‘Skyrocketing’ import costs hit retailers
Despite newly released retail sales figures showing an 8.8 per cent drop in sales in December, several local store owners told The Royal Gazette that Christmas was not so terrible.
“Sales were down compared to my first year of business, but in all honesty, it was not by much at all,” said Ciera Garrafa, owner of Treats Limited in the Washington Mall in Hamilton “Christmas was not too bad.”
But she said global supply-chain delays and rising import costs are hitting them hard. As a result, they have had to raise their prices.
Single lollipops, for example, popular with her youngest customers, have risen from 25 cents each to 75 cents each.
“That comes as a bit of a shock to the little ones,” she said. “The cost of shipping and goods, in general, has skyrocketed.”
Some items have become so expensive to import that Treats Limited has simply decided to forgo them.
And just getting things here has been challenging.
“I am currently waiting for an Easter shipment and it has been delayed two or three times,” Ms Garrafa said. “It is out of our control.”
Apparel store owner Kristen Carreiro, of Modblu Boutique on Front Street, said Christmas was definitely not as good for her in 2021 as it was the previous year.
“For Christmas 2020, everyone was stuck here, so everyone was forced to shop locally,” Ms Carreiro said. “2020 was actually a phenomenal retail year. We had a lot of new faces. It showed us that there are people here who have money to spend.”
But she said last Christmas a lot of those same people chose not to spend their money in Bermuda.
“Part of it is understandable,” she said. “We all travel, myself included. But what is that huge gap that is creating the lack of spending locally?”
Ms Carreiro said we keep having the same conversations about retail.
“What is our government going to do to help us?” she said.
She said 4,000 people are employed in retail in Bermuda.
“If things continue to go downhill, what are those people going to do for work?” she said. “Government needs to realise that a huge chunk of people will be unemployed. As a small business I would hire more people if I had that demand. Right now, it is just me and one staff member.”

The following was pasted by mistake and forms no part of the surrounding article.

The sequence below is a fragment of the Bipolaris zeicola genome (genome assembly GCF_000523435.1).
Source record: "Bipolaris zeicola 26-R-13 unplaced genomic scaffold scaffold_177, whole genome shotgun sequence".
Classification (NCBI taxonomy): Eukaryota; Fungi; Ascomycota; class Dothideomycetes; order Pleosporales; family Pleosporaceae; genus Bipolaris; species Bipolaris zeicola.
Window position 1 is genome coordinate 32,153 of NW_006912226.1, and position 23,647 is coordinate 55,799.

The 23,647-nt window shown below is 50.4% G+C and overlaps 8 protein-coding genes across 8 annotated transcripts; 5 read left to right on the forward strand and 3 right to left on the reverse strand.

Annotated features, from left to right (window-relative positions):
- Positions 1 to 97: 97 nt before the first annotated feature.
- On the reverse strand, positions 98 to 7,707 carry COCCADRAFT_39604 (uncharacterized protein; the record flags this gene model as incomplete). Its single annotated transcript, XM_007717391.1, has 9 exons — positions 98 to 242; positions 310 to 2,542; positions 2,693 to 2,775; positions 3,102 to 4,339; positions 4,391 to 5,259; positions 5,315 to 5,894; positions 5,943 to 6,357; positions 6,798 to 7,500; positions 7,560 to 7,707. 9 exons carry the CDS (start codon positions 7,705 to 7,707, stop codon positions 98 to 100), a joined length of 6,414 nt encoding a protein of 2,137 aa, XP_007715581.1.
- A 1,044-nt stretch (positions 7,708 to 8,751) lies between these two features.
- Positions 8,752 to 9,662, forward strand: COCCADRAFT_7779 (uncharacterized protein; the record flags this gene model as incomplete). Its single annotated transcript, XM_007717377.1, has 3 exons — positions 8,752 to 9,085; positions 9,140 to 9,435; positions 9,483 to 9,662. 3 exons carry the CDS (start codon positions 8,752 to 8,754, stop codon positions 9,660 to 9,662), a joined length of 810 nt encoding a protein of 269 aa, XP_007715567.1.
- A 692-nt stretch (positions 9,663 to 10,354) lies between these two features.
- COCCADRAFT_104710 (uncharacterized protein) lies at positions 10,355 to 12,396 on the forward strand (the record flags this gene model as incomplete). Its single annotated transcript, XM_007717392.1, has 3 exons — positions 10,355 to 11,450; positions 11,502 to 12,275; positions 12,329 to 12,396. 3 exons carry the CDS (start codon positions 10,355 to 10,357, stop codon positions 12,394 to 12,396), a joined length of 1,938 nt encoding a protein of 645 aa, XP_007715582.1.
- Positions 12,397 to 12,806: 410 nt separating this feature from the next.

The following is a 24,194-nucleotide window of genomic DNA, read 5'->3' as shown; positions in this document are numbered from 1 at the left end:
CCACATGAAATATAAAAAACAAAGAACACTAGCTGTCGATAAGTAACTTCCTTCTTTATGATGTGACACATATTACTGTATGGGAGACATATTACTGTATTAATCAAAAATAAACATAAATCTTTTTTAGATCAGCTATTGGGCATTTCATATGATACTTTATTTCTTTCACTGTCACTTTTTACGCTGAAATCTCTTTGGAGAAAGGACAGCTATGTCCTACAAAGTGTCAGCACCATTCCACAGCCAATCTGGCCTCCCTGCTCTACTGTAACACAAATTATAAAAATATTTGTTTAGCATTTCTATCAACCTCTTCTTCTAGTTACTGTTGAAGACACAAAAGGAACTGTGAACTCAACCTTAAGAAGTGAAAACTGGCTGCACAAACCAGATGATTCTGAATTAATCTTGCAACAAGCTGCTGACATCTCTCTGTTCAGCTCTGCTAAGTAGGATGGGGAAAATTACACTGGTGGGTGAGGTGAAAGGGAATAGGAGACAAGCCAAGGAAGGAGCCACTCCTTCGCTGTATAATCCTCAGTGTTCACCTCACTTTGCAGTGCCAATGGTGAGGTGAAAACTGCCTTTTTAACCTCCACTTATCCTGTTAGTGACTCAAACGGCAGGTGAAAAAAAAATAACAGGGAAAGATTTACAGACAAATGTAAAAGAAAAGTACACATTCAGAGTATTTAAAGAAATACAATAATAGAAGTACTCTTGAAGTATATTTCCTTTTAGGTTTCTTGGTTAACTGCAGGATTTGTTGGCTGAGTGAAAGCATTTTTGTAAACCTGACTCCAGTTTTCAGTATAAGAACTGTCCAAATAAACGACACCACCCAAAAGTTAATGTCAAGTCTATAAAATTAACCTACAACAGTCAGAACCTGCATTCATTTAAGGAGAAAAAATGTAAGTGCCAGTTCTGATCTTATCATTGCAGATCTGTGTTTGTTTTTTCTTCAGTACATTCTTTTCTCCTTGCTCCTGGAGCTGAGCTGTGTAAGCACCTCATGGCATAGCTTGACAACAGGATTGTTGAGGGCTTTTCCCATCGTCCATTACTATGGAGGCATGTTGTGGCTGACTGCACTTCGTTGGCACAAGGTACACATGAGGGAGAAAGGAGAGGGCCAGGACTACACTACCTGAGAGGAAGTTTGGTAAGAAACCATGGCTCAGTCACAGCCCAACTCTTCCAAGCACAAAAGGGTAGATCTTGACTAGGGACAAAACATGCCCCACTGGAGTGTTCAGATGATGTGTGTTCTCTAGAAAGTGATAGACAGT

She has also been hit by supply-chain delays, but is pivoting as much as she can to deal with the challenges.
“We have adapted and still been able to bring in a variety of items,” she said. “My style of store has not been impacted as much as, say, furniture and home goods.”
Stuart Joblin, co-owner of Makin’ Waves, said their store on Church Street in Hamilton did all right in December. The store bills itself as a surf shop and sells clothing, snorkel equipment and other things related to coastal living. An online store and website helped to keep sales alive for them last year.
“With people not travelling up until now we had a captive market,” he said.
But he said things were deathly quiet at their store in Dockyard.
“We have one staff member up there, and the store is very, very clean and beautifully merchandised because they have nothing much else to do,” Mr Joblin said.
But he said they were starting to get a few visitors into their Dockyard store, but sales are not even 10 per cent of what they should be. He is hoping that the coming cruise ship season will help to turn things in the right direction.
Mr Joblin said it has been a challenging few years, but he is hoping that with the relaxation of Covid-19 restrictions, and people returning to travel, they will see a rebound in sales in Dockyard.
“Fingers crossed,” he said.
Barbara Finsness of The Island Shop on Queen Street in Hamilton said she broke even at Christmas for the first time in many years.
"We sold many gifts, home fragrances, and candles to locals who were unable to travel for the holidays," Ms Finsness said.
She said their advantage was that they are primarily a gift store with unique items unavailable on Amazon.
"While sales are sluggish at the moment we are hopeful for a good tourist season and have merchandised accordingly," she said.
But she was disappointed there has been no duty or payroll concessions to retailers during the last few years.
“It has generally been a struggle since 2008,” she said. ”One certainly needs to be a risk taker, prepared for anything, to venture into retail here!”
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